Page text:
That’s what I think of when I think of John Beilein– the one guy who figured out Jay’s dominant four-guard team.
Both coaches have improved since. Jay said as much at his press conference this weekend.
Beilien has more talent to work with by virtue of coaching Michigan. He now runs a lot of pick-and-roll to complement the nasty backdoor cuts that are always in his pocket. Oh, and he has one of the best defenses in the country. Wright, on the other hand, has one of the best offenses in college basketball history and mixes in zone defense from time to time.
I’ve worried about this potential matchup since the start of the tournament. I had Michigan in the Final Four on the strength of Beilein alone. I had them losing to Virginia (…), but always felt they could wind up playing Nova for the title.
Here we are.
Michigan defends the three better than anyone Villanova has played all tournament and probably all season. That doesn’t mean Nova can’t (or won’t) just shoot over them, but they will have to find some other ways to score, too. Thankfully, they can do that. Jalen Brunson can neutralize a good three-point defense by backing defenders down in the paint and then either scoring or kicking it back out. To me, this is a game where Villanova will have to rely a bit more heavily on its ability to drive, which is why I see another potential National Championship takeover from Phil Booth, or perhaps Donte DiVincenzo. They are Villanova’s LEAST GREAT three-point shooters along with Eric Paschall – but the secret might be out on him after Kansas – and have the athleticism to drive and get to the basket. But Villanova can win in a variety of ways, and they have been dominating their way to a championship. They’ve won nine straight games by double-digits, dating back to the last game of the regular season. And their spread numbers are RIDICULOUS.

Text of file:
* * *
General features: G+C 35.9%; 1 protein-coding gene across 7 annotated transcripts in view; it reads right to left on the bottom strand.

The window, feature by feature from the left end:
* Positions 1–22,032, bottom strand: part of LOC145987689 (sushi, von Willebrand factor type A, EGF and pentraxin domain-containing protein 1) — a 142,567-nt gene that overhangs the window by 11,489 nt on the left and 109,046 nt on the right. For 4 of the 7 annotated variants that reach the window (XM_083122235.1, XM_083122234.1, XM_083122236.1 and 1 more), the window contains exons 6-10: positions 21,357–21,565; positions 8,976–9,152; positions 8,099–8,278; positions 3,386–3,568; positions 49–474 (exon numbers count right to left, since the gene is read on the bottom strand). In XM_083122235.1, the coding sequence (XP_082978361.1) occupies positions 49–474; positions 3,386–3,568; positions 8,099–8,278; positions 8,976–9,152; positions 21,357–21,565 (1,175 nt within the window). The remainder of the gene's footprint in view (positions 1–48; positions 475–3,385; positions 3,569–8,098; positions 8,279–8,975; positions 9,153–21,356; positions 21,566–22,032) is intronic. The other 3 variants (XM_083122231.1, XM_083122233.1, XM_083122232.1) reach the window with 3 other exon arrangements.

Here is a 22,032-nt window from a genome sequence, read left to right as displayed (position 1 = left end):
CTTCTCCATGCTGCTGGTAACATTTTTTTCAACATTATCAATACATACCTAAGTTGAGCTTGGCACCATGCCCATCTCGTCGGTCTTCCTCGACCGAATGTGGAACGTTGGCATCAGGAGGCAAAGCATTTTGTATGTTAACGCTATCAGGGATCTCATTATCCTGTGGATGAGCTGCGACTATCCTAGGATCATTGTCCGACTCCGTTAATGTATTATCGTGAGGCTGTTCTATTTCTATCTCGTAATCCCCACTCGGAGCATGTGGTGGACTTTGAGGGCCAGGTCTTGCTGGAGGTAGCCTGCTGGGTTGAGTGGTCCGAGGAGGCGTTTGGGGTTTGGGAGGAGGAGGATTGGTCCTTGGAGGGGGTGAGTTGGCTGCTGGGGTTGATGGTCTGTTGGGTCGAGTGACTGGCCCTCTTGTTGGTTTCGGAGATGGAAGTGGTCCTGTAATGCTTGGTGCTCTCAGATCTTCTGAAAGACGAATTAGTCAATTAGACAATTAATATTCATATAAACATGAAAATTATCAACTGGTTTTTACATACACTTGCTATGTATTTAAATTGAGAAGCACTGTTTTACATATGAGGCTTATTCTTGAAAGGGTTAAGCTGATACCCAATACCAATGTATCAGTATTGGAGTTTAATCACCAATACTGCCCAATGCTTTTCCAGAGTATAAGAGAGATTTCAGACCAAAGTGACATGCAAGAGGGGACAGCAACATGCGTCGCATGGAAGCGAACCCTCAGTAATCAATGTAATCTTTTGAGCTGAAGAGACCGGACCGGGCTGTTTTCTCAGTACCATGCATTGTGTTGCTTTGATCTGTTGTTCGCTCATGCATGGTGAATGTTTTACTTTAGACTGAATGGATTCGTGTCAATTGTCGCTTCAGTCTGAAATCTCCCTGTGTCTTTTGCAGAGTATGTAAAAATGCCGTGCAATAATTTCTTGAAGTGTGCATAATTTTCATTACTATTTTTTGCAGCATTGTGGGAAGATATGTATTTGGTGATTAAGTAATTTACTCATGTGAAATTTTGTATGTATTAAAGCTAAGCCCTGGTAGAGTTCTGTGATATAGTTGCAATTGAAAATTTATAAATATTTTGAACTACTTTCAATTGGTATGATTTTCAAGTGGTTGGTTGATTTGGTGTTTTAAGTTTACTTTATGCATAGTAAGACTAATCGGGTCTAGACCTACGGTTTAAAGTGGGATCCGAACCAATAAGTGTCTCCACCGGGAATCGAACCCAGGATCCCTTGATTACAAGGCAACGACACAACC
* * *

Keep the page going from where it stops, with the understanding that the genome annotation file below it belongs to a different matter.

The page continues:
Meanwhile, Villanova will look to join an exclusive club of national champions that finished the tournament 6-0 ATS. Only five teams have accomplished that feat over the past 20 years:
2009 North Carolina
Yes, Villanova could win its second national championship in the past three years with a perfect 12-0 ATS record. A potential legendary run in the betting world. (I also can’t verify it with 100% certainty, but I believe the 1985 Villanova championship team also went 6-0 ATS).
Since 1985, only four other teams have entered the National Championship after winning five NCAA Tournament games by double-digits:
2000 Michigan State
2009 North Carolina
2016 North Carolina
Three of the four won and covered in the national title, while the lone exception, 2016 North Carolina, lost to … Villanova.
National powerhouse. This is a storied run, and accordingly most of the attention this week has been focused on Jay Wright, but interestingly, Beilein will be right up there with him if Michigan wins. Just like Wright, Beilein will have two title appearances over the last few years, with one win. Not to mention that he’ll beat Wright to get it and own a 6-3 coaching record against him. If Villanova wins, Jay Wright goes to the Hall of Fame.
That’s what’s on the line.